With their Ivy League title hopes on the line, the Princeton women’s soccer team (9–5–3, 4–2–1 Ivy) traveled to Providence on Friday for a semifinal bout against the rival Harvard Crimson (12–3–2, 5–1–1 Ivy). This matchup pitted No. 2–seeded Harvard against the No. 3–seeded Tigers, who looked to add to a successful regular season. After a back-and-forth game in which the Tigers led twice, their hopes were dashed as they fell 4–2.
The game was filled with drama throughout, as both teams struggled to hold possession in the opening sequences, with frequent possession changes creating a frantic start to the game. Fifteen minutes into the contest, junior forward Heather MacNab won a penalty for the Tigers after a careless tackle from Crimson defender Taylor Fasnacht. She converted from the spot, firing into the bottom right corner to give Princeton an early 1-0 lead.
MacNab almost got an assist on a well-placed free kick a few minutes later, but a fast counterattack by the Crimson tied the game instead. Defender Jade Rose curled a through ball from Harvard’s own half that midfielder Hannah Bebar met with a well-placed shot to even the score at 1–1.
In the 28th minute, sophomore midfielder Pietra Tordin sidestepped a defender and took a long shot on goal. Seeing that the shot had little chance of scoring, senior striker Lexi Hiltunen controlled it, turned towards goal and blasted a shot into the top right corner for a 2-1 Princeton lead.
17' left, 1st half | Princeton 2, Harvard 1— Princeton WSoccer (@PrincetonWSoc) November 3, 2023
Hiltunen Hooks it Home!
Lexi Hiltunen with the scoop and score after Pietra Tordin threads it through, and the Tigers are back on top!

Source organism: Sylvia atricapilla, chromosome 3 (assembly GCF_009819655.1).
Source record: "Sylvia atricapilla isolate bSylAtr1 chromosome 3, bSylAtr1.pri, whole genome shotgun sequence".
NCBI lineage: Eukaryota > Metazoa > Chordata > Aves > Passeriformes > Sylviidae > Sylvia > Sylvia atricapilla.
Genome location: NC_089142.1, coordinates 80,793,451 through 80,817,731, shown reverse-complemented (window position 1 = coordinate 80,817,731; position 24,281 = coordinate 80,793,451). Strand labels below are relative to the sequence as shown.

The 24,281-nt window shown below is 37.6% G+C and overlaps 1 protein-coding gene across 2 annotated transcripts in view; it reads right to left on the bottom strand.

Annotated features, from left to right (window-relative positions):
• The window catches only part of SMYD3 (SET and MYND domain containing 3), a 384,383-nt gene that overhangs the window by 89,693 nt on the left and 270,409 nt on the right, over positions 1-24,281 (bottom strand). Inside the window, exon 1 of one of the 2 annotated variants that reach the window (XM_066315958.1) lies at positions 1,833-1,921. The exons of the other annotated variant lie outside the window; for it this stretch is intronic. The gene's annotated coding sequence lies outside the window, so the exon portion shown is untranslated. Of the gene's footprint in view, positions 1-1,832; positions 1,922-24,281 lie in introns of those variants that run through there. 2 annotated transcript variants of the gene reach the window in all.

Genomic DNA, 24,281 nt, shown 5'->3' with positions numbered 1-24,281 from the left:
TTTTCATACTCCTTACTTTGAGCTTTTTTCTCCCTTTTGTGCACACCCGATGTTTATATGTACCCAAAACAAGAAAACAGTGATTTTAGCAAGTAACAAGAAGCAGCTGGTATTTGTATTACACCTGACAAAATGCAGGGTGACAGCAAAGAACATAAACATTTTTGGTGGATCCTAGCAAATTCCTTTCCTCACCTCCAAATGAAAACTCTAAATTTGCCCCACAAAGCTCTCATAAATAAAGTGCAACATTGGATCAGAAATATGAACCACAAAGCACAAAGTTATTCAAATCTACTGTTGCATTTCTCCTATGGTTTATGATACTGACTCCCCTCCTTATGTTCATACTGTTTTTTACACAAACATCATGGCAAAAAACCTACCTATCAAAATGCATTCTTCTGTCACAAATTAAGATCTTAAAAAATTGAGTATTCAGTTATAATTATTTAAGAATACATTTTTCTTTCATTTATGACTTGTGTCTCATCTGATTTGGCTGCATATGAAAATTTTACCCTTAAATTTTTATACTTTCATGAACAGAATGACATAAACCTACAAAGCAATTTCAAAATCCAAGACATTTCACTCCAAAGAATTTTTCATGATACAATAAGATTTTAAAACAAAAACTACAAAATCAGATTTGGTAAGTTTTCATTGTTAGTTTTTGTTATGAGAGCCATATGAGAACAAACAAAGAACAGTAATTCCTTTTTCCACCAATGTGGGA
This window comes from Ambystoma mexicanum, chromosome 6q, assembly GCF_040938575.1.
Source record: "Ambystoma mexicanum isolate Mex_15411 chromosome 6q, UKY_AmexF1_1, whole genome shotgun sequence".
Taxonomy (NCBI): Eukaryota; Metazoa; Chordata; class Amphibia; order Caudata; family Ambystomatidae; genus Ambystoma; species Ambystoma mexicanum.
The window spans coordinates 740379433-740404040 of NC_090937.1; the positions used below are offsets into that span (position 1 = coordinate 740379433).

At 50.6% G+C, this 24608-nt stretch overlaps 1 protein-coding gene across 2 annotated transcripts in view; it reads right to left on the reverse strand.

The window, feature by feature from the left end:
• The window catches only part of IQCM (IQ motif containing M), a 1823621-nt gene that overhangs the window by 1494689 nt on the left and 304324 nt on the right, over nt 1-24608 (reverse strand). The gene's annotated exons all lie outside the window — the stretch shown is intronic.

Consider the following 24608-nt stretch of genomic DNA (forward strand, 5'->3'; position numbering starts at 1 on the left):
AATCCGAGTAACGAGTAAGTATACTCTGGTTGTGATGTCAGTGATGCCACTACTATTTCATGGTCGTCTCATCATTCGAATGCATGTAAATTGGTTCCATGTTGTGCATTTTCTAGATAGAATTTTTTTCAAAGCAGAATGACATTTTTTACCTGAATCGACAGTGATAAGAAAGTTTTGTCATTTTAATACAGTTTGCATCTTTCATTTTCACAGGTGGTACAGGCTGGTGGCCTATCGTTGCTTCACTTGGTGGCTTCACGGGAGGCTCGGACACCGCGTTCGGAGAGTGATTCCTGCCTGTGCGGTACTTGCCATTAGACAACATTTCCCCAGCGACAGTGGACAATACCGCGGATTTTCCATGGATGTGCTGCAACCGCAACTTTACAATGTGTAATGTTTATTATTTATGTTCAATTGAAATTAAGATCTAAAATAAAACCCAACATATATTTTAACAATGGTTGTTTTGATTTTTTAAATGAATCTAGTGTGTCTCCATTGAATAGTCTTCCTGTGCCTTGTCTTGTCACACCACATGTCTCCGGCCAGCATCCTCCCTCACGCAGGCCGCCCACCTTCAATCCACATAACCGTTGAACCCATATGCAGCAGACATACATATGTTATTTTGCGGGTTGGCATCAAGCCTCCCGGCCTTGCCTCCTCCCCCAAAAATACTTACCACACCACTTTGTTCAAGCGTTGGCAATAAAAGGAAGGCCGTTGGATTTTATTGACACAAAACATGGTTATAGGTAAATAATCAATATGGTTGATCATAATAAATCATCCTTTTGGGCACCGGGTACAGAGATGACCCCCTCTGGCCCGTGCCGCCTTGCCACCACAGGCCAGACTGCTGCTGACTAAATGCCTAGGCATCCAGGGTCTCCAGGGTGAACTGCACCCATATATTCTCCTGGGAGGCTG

💻: https://t.co/170P3x4t2w pic.twitter.com/iauyKldnCv
Just two minutes later, an ill-timed handball on the edge of the box gave Harvard a free kick in a dangerous area. Harvard midfielder Josefine Hasbo curled a right-footed shot over junior goalkeeper Tyler McCamey to once again level the score, this time at two apiece. Though both teams threatened to score again, they entered halftime tied at 2-2.
Harvard quickly went on the offensive at the start of the second half, repeatedly forcing Princeton to defend deep within their own half. After winning two corner kicks in a row within the first three minutes, Harvard netted their third goal of the day when forward Olof Kristinsdottir connected with a header sent from well outside the box past McCamey. Just six minutes later, a defensive miscommunication by the Tigers allowed Crimson midfielder Gabby DelPico to score from point-blank range and send Harvard ahead 4–2. The score remained this way until the final whistle, ending Princeton’s hopes of winning the inaugural Ivy League Tournament.
Though the game ended on a sour note, the Tigers have plenty to hold their heads high about as they prepare for their game against the University of Michigan in the NCAA tournament. During Monday’s Selection Show, the NCAA revealed that Princeton will host the Wolverines (7–6–4, 3–5–2 Big Ten) this weekend. Despite their first-round exit from the Ivy League tournament, the Tigers now have the chance to compete for a much larger trophy. Fellow Ivy League teams Harvard, Brown, and Columbia were also selected for the tournament.
HOME FOR THE TOURNEY! 🐅⚽️— Princeton WSoccer (@PrincetonWSoc) November 6, 2023
We'll host Michigan this weekend to open the NCAA tournament!
Date & time to be announced shortly.
🎟️ on sale Tuesday at 10 a.m.! pic.twitter.com/4K1ishgmtP
Despite not reaching the final, two Princeton players were still named to the All-Tournament Team — Hiltunen, and fellow senior Aria Nagai. Nagai was also named first team All-Ivy for her achievements on the season, alongside Tordin and senior defender Madison Curry. Sophomore forward Drew Coomans was named second team All-Ivy, junior midfielder Lily Bryant received an honorable mention, and senior forward Jen Estes was recognized by the Ivy League for her academic and athletic excellence.
Joe Ugialoro is a contributor to the Sports section of the ‘Prince.’
Please send corrections to corrections[at]princeton.edu.